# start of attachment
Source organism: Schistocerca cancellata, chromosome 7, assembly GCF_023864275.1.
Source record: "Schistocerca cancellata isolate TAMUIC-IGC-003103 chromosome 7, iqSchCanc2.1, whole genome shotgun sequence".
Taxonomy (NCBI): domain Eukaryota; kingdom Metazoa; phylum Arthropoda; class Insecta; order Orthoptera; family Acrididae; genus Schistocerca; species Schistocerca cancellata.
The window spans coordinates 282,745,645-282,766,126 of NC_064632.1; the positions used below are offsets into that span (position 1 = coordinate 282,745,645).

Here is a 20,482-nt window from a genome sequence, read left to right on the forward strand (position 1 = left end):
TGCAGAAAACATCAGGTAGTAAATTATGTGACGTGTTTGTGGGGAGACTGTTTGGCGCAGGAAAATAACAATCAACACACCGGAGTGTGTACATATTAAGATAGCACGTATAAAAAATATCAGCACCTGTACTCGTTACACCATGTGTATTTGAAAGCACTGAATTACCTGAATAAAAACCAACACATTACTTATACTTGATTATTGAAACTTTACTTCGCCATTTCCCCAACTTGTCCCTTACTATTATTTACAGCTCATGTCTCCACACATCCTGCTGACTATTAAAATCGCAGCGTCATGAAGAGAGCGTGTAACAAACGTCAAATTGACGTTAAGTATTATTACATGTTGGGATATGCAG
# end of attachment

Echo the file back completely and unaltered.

Source organism: Schistocerca cancellata, chromosome 7, assembly GCF_023864275.1.
Source record: "Schistocerca cancellata isolate TAMUIC-IGC-003103 chromosome 7, iqSchCanc2.1, whole genome shotgun sequence".
Taxonomy (NCBI): domain Eukaryota; kingdom Metazoa; phylum Arthropoda; class Insecta; order Orthoptera; family Acrididae; genus Schistocerca; species Schistocerca cancellata.
The window spans coordinates 282,745,645-282,766,126 of NC_064632.1; the positions used below are offsets into that span (position 1 = coordinate 282,745,645).

Here is a 20,482-nt window from a genome sequence, read left to right on the forward strand (position 1 = left end):
TGCAGAAAACATCAGGTAGTAAATTATGTGACGTGTTTGTGGGGAGACTGTTTGGCGCAGGAAAATAACAATCAACACACCGGAGTGTGTACATATTAAGATAGCACGTATAAAAAATATCAGCACCTGTACTCGTTACACCATGTGTATTTGAAAGCACTGAATTACCTGAATAAAAACCAACACATTACTTATACTTGATTATTGAAACTTTACTTCGCCATTTCCCCAACTTGTCCCTTACTATTATTTACAGCTCATGTCTCCACACATCCTGCTGACTATTAAAATCGCAGCGTCATGAAGAGAGCGTGTAACAAACGTCAAATTGACGTTAAGTATTATTACATGTTGGGATATGCAG